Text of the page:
Zener Diode

12 V AC Dimmer Schematic Circuit Diagram

The circuit presented here is a variation of a traditional lamp AC dimmer design. If you visualize a diac connected between points A and B, you’ll recognize its basic structure. However, a significant deviation from a standard diac circuit lies in its inability to function at 12 V. Typically, diacs have trigger voltages ranging from 30 to 40 V, rendering them unsuitable for operation at 12 V. Consequently, the AC dimmer circuit fails to operate under these conditions due to the limitations of the diac.

12 V AC Dimmer Schematic Circuit Diagram

The section of the circuit between points A and B simulates the behavior of a diac with an approximate trigger voltage of 5.5 V. Within this network formed by R1, P1, and C1, a phase shift relative to the supply voltage is generated. This “diac equivalent” circuit produces a phase-shifted trigger pulse to activate the triac during both the positive and negative half-cycles of the sinusoidal AC voltage. Here’s how it operates:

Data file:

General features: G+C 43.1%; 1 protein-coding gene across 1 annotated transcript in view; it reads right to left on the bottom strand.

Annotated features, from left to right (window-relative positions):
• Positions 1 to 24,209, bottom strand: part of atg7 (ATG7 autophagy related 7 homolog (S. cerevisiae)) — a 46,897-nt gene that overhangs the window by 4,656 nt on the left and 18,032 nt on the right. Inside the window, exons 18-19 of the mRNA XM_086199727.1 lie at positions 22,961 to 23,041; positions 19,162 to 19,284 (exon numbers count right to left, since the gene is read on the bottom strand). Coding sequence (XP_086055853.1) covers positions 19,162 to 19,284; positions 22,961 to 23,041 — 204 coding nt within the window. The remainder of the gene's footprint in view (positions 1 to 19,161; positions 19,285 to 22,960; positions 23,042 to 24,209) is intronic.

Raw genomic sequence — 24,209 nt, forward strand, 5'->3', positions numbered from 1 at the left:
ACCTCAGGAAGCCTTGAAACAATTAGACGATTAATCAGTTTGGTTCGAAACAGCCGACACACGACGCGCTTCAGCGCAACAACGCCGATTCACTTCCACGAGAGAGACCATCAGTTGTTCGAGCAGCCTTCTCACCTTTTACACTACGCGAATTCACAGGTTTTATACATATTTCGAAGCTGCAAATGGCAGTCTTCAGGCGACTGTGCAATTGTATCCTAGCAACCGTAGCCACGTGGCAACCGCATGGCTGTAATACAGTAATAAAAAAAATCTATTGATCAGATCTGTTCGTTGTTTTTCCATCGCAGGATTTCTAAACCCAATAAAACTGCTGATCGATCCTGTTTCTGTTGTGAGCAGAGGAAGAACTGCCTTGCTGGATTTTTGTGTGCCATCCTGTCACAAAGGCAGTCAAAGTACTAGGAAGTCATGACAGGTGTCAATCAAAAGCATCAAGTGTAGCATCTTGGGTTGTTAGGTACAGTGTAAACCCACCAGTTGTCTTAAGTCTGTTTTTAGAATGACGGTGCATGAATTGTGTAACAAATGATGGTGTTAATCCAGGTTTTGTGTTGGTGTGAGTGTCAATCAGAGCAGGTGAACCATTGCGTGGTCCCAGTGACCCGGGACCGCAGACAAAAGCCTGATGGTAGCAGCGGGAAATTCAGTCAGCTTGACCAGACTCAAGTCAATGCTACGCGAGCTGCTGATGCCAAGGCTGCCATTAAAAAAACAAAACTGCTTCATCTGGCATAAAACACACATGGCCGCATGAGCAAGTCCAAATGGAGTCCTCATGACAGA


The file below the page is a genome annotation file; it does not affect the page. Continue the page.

Positive Half-Cycle:

  • During the positive half of the sine wave, C1 starts charging as the voltage begins to rise. The rate of charging is determined by the time constant created by C1, R1, and P1. T1 initially remains non-conductive, waiting until the voltage across D2 reaches 4.7 V, causing the Zener diode to conduct. Once this happens, current flows, activating both T1 and T3. This results in the generation of a pulse at point B.

Negative Half-Cycle:

  • Similarly, during the negative half of the sine wave, D1, T2, and T4 play equivalent roles in generating a pulse at point B.

The trigger angle, which determines when in the AC cycle the triac is activated, can be adjusted using P1 within a range spanning approximately 15 to 90 degrees. C2 provides a degree of noise decoupling. Depending on the load, a heat sink might be necessary for the triac. Various transistors can be used; the ones specified here are just examples. If the circuit doesn’t dim adequately, you can alter the value of P1 to 25 kΩ, enabling an increase in the trigger angle to 135 degrees.

Tags

Related Articles

Leave a Reply

Your email address will not be published.

Back to top button
Close
Close